Szeremley was contradictory: 'The books donated from LSE and other educational establishments - the Institute of Education, the University of St. Andrews and the University of Nottingham - were all sent to Malawi'. 'But unfortunately the books got stuck in Durban, South Africa, and DAPP-Malawi received a bill for using the warehouse there', he added. The Beaver requested details on the proportion of 'administrative costs' retained by Planet Aid-UK from DAPPUK after collection and storage of the books from LSE.

Planet Aid-UK Director Birgit Soe said: 'Planet Aid-UK did not get anything in return for donating the books from LSE to DAPP-UK. Planet Aid-UK is a not-for-profit company: all our profit is used for development work. There are no shareholders - that's very important'.

Other instances confirm this to be the classic Humana People-to-People modus operandi: the merging of charitable and commercial activity, the extent to which the lines between are made obscure.

In September 2006, Asda evicted Planet Aid-UK clothes donation bins from its car parks, following its dispatch of a cease-and-desist letter to the company. The BBC revealed further instances of Planet Aid-UK placing charity collection bins on private land without obtaining permission and with no licence to do so.

Planet Aid-UK has since overcome this difficulty by deploying bins bearing the name of the registered charity DAPPUK.

Szeremley told The Beaver, 'We have a contract with Planet Aid-UK since 2008, given negative press coverage and the allegations against Planet Aid-UK's aid work. The contract establishes Planet Aid-UK pay royalties to use the DAPP-UK charity name on their containers, and then transfer the money to DAPP-UK'.

'It's all for the greater good: DAPP-UK is perceived as more transparent. It's a charity, subject to stricter regulations', he added.

Journalists and researchers have identified more than 250 such interdependent companies and charities, many of whose accounts are located in offshore tax havens. Danish police, who have been investigating since 2000, put Humana People-to-People's worldwide assets at £420 million.

Mike Durham, a journalist who has studied Humana People-to-People since 1999, said, 'This kind of activity is absolutely typical of the way Humana operate all over the world: shunting assets between different companies and charities so that at the end of the day as much money as possible goes into private hands, and hardly anything is left for charity'

'There is powerful evidence that wellmeaning people are being exploited, and unwittingly helping fund an extravagant lifestyle in faraway places for a few clever individuals. Their activities are bringing recycling and the development aid world into disrepute'.

Author of the Danish language book on Humana People-to-People, Jes Fabricius Møller, said: 'The problem is that since the beginning more than 30 years ago, they have failed to comply with simple rules of transparency and auditing. They consistently mix up their commercial with their beneficiary activities in a way that makes it impossible for outsiders and even high ranking insiders to find out how and to what extent they actually help poor Africans'.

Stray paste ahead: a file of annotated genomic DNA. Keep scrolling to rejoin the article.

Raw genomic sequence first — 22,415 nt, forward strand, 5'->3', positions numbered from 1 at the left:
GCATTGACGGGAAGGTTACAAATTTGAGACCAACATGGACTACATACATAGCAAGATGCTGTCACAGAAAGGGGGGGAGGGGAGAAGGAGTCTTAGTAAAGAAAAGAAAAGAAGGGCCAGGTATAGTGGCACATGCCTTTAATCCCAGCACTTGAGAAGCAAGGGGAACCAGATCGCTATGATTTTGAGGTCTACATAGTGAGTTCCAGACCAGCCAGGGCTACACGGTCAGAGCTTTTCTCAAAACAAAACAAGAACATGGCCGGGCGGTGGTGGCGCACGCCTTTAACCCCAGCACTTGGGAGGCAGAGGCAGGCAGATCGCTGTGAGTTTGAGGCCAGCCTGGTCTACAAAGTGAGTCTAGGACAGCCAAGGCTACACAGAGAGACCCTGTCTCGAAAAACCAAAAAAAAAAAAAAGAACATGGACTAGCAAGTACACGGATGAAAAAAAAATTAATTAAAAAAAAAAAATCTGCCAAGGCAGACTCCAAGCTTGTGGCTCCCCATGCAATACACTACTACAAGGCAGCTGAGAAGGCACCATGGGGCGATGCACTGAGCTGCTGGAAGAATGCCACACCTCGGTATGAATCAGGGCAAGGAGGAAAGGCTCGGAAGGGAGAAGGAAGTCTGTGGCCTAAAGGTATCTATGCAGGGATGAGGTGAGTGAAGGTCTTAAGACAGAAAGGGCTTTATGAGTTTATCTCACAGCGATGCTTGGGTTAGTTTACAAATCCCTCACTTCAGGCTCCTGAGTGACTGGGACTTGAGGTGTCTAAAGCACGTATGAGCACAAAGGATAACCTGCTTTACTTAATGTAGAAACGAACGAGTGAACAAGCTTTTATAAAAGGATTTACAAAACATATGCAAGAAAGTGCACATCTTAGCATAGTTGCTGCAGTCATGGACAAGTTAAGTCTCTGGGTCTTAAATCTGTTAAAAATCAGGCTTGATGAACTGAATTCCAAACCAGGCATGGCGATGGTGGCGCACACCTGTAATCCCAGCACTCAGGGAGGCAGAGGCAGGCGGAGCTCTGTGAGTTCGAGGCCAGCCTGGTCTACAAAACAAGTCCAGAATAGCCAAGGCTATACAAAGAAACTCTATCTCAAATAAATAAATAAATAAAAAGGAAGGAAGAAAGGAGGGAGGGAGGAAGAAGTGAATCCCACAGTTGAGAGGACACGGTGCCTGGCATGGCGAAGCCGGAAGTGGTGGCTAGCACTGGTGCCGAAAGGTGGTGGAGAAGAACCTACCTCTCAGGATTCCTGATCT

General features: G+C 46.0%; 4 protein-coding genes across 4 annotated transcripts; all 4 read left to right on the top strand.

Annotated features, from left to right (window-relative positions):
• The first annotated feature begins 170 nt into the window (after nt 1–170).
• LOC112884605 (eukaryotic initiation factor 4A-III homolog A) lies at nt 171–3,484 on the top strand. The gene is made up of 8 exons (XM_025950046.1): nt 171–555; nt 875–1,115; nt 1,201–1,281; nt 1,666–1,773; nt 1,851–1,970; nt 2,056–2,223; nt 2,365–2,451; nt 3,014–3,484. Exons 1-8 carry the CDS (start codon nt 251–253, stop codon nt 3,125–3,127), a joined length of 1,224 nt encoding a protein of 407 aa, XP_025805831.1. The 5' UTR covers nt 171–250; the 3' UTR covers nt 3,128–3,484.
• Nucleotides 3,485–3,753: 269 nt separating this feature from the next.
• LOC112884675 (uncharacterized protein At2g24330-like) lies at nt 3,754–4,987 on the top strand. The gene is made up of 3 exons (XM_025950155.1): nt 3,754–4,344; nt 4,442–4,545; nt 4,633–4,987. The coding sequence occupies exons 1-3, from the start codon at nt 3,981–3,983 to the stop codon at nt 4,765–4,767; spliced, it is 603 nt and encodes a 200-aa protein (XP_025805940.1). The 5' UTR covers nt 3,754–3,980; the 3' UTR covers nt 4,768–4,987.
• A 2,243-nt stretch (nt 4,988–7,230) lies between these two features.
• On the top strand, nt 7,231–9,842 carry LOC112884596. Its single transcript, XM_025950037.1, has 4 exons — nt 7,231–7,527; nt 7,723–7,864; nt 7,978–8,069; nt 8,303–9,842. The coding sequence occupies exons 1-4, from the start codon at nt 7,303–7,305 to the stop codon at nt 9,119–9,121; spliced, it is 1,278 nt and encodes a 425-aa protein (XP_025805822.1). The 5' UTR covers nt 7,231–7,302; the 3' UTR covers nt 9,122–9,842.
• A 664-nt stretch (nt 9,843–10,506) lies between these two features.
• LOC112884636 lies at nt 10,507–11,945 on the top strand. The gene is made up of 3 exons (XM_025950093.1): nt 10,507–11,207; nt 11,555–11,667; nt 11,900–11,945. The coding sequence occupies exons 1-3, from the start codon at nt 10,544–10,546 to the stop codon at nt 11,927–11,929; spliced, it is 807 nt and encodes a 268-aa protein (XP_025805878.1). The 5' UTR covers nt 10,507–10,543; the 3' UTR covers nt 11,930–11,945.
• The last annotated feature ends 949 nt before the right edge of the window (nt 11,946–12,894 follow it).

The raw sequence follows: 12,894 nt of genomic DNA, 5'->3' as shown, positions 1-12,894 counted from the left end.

Only on 20 February last month, the German Bundestag Federal Department for Economical Development declared Humana People-to-People Deutschland not to be a legitimate non-governmental organisation. 193 NGOs applied to be considered for the German Welttwärts programme for young people volunteering in the developing world: of the 192 recognised, Humana People-to-People - of which Planet Aid-UK and DAPP-UK profess membership - was the sole NGO to meet with non-recognition.

LSE Environmental & Sustainability Manager Victoria Hands, who pioneered the LSE Reuse Scheme and London-wide Reuse project said: 'As LSE provides leadership in the sector for sustainable development and moving towards zero waste in particular, it welcomes the diligent research and helpful presentation of findings on Planet Aid-UK and DAPP-UK'.

'LSE received a free collection service for old departmental books that would otherwise have gone to landfill. Although Planet Aid-UK met LSE requests to feedback on tonnages, it did not meet LSE requests for information on recipients and confirmation of reuse of materials. LSE has therefore decided not to work with Planet Aid-UK again'.

DAPP-UK General Manager Szeremley expressed his dismay: 'If I find that the organisation is corrupt, then I will surely leave. I am definitely disconnected from those people at the top, and I do benefit from information coming from the outside. But, you know, the Royal Bank of Scotland executive who refused to return his millions pension fund - he's just as bad.'